The Perceivable City. A Study on the Multisensory Perception of Selinous’ Urbanscape
The project aims to study the changes in the urbanscape and in urban perception of Selinous between the Classical and First Hellenistic times.
Selinous, one of the biggest and richest Greek colonies in the Mediterranean, has represented, since its foundation around the third quarter of the 7th century BC, a border between at least three different “cultural landscapes”: the Greek Sicily, the Phoenician-Punic cities and the indigenous settlements.
After the destruction of the city in 409 BC by the Carthaginian troops, a new settlement under the Carthaginian authority arose on some of the areas of the previous Greek city - mainly on the hill of the so called Acropolis - from the second half of the 4th century BC until the middle of the 3rd century BC. The functional purpose of many buildings and areas of the city was changed and new people coming from several areas of the Mediterranean arrived.
From the points of view of urban agency and urban perception, the Carthaginian conquest and the following years produced a deep scar in the history of Selinous.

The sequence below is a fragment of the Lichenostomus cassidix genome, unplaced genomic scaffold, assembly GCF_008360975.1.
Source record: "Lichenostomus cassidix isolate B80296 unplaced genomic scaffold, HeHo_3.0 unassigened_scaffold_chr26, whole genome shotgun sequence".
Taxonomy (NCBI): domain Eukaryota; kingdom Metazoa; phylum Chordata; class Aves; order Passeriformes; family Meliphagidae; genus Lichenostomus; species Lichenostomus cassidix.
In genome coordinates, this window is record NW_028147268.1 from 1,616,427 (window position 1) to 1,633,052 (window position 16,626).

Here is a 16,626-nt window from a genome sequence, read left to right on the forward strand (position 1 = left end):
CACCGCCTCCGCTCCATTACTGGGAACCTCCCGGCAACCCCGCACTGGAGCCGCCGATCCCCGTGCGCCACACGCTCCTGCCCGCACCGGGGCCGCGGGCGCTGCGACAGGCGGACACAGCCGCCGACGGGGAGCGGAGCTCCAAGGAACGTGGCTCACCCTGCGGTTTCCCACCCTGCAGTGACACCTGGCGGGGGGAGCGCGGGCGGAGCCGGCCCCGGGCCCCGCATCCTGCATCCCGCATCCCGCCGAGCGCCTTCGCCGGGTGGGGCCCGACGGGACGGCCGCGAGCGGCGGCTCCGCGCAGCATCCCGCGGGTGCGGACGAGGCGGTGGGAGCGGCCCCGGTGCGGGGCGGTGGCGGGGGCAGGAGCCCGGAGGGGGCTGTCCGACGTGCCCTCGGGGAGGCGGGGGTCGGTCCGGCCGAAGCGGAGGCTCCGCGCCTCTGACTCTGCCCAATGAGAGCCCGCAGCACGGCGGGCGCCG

In order to investigate these matters the project will be carried out according to two different strategies:
- studying, according a diachronic perspective, the urban changes of Selinous between the Classical and Hellenistic times;
- focusing on different contexts of the city.
Beside the studies on urbanscapes and sensory perception in ancient contexts, the project will resort to other disciplines, as the archaeological chemistry, the cognitive sciences applied to the architecture and the psychological sciences applied to space perception.